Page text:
Michigan’s tough-talking, lawless Attorney General Dana Nessel had a similar, laughable response to the charges:

“These cases highlight the scrutiny applications and ballots undergo throughout the election process, as well as the thorough investigative process that ensues when instances of attempted fraud are suspected,” Nessel said.

Charges are filed against Trenae Myesha Rainey, 28, Carless Clark, 59, and Nancy Juanita Williams, 55.

Detroit News reports – The charges announced Monday involved three individuals alleged to have been involved in election fraud in Oakland, Macomb, and Wayne counties.

Only one case — one resulting in a double vote — was caught after the election, said Lynsey Mukomel, a spokeswoman for Nessel’s office.

“The other two were caught during the absentee ballot application processing and never issued actual ballots,” Mukomel said.

Trenae Myesha Rainey, 28, was charged with three counts of election law forgery and three counts of forging signatures on absentee ballot applications after she is alleged to have filled out applications and forged residents’ signatures on the applications at Father Murray Nursing Home in Center Line, where she worked.

The Center Line clerk contacted the Bureau of Elections in October 2020 after receiving about two dozen absentee voter applications where the signatures were found not to match those in the state’s qualified voter file.

The applications, according to Nessel’s office, were for residents who had not yet told staff whether they wanted to vote in the 2020 general election.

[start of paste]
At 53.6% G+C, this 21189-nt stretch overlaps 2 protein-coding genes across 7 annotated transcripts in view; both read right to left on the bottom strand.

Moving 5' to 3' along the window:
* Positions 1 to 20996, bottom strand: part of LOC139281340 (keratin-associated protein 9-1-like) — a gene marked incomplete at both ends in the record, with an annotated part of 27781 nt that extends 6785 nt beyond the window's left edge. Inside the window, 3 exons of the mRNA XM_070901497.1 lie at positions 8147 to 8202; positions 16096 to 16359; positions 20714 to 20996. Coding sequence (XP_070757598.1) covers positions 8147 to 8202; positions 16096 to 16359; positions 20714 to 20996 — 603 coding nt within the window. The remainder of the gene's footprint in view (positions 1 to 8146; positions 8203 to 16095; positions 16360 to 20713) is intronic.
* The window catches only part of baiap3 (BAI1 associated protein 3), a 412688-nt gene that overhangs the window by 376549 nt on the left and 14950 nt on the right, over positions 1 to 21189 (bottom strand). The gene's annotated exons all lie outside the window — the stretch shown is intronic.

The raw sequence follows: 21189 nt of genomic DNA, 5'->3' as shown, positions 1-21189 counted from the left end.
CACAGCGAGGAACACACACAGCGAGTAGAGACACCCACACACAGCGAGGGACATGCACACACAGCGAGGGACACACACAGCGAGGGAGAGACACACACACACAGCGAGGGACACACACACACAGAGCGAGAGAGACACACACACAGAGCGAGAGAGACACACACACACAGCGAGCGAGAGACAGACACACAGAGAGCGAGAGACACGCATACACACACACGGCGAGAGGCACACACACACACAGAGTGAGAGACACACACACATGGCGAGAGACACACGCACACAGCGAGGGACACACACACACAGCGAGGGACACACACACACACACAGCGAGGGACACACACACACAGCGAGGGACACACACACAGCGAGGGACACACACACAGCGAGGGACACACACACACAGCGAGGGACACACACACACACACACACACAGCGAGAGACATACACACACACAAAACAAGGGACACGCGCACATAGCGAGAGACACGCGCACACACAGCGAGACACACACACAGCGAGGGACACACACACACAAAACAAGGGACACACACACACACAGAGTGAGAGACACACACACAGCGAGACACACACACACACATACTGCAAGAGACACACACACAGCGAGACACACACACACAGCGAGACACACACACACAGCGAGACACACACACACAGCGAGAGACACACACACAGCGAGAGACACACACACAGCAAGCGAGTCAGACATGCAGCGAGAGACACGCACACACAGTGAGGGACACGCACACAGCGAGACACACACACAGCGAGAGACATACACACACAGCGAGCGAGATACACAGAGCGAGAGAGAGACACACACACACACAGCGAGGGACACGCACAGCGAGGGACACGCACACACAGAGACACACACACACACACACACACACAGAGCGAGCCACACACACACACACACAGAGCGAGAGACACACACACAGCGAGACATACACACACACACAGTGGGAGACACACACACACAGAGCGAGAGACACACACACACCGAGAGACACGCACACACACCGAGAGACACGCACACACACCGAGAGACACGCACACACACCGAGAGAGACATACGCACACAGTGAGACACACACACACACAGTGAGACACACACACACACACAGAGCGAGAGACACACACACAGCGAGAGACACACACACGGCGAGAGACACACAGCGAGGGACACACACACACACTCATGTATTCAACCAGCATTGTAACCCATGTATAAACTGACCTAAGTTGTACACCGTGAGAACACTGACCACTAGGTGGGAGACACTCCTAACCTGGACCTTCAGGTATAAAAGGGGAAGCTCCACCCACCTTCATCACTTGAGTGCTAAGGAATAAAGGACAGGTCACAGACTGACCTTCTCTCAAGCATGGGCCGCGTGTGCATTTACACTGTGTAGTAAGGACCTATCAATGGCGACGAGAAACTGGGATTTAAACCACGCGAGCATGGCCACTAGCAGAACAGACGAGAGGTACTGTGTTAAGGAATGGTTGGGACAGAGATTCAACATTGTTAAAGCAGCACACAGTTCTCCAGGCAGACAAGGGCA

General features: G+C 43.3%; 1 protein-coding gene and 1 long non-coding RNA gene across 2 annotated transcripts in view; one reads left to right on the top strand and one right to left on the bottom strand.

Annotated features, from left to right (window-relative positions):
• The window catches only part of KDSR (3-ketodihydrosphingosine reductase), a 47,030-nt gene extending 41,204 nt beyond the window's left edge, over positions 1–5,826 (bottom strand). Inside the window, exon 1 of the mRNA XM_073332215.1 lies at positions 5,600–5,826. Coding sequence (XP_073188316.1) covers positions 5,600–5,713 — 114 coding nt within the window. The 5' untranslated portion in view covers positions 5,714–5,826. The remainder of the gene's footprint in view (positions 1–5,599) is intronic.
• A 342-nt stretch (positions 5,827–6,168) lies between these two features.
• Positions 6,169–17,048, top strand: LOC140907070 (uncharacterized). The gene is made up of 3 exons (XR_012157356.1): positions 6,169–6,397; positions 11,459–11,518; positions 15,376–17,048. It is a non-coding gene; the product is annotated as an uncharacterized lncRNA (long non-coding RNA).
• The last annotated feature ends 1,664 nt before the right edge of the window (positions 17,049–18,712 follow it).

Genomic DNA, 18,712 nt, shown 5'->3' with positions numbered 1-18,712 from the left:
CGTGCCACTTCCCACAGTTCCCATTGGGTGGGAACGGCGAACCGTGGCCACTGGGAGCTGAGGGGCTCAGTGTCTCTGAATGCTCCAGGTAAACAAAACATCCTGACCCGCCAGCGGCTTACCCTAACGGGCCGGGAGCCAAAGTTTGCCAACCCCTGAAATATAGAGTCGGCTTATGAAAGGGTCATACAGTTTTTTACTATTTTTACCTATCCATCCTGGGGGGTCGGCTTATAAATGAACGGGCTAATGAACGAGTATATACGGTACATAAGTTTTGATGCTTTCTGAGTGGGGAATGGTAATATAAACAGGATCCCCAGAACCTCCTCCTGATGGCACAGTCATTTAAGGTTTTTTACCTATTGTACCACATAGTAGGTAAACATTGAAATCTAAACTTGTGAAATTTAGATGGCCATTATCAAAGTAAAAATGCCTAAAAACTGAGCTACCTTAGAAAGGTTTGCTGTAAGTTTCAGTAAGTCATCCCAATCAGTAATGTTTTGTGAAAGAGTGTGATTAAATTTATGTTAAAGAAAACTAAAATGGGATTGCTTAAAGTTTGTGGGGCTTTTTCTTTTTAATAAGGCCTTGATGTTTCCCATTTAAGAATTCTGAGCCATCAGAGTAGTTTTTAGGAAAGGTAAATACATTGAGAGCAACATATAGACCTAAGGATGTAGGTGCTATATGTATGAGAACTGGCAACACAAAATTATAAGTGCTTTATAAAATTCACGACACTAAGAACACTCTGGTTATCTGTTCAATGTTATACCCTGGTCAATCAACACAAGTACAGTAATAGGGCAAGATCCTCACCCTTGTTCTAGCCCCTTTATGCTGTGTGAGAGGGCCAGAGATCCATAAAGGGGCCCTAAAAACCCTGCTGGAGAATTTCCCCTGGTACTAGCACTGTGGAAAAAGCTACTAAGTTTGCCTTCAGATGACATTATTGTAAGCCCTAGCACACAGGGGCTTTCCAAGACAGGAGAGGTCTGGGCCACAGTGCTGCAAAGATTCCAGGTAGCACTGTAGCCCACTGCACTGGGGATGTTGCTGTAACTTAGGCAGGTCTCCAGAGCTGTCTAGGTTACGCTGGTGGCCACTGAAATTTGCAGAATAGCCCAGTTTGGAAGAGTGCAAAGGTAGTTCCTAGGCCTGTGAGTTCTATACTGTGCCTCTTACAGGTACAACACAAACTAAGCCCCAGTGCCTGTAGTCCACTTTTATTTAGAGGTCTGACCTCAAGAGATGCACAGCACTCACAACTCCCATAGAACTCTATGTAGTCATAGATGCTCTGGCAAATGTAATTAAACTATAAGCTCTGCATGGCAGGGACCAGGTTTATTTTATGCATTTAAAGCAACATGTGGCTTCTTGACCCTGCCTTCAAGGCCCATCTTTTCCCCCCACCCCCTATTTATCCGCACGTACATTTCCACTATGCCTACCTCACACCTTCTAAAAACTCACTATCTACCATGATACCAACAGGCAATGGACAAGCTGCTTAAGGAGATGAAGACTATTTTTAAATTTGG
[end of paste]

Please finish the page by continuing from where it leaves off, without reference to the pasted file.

Carless Clark, 59, was charged with impersonating another to vote and election law forgery after she was alleged to have signed and returned her grandson’s mail-in ballot despite his decision to vote in person.

Clark, according to the statement, admitted to signing the ballot because she thought her grandson wouldn’t have time to vote in person.

The Bureau of Elections contacted the Department of State about Clark’s case in April 2021 after there appeared to be a case of double voting — in-person and by mail-in Detroit.

Nancy Juanita Williams, 55, was charged with 14 counts of false statements on an absentee ballot application, forging a signature on an application, and election law forgery in several different courts.

She is alleged to have submitted 26 absentee ballot applications to nine different clerks for legally incapacitated persons under her care and to have the ballots sent to her address. Williams also is alleged to have submitted voter registration applications for each of the people without his or her knowledge or consent.

The Bureau of Elections became concerned about the issue in October 2020, according to the statement, when several election administrators contacted the qualified voter file help desk to report absentee ballot applications signed with an “X” with the request that the ballots be sent to an address for “Guardian and Associates in Oak Park.”

Bureau of Elections referred the review to Michigan State Police, which recommended charges to the Department of Attorney General in May 2021.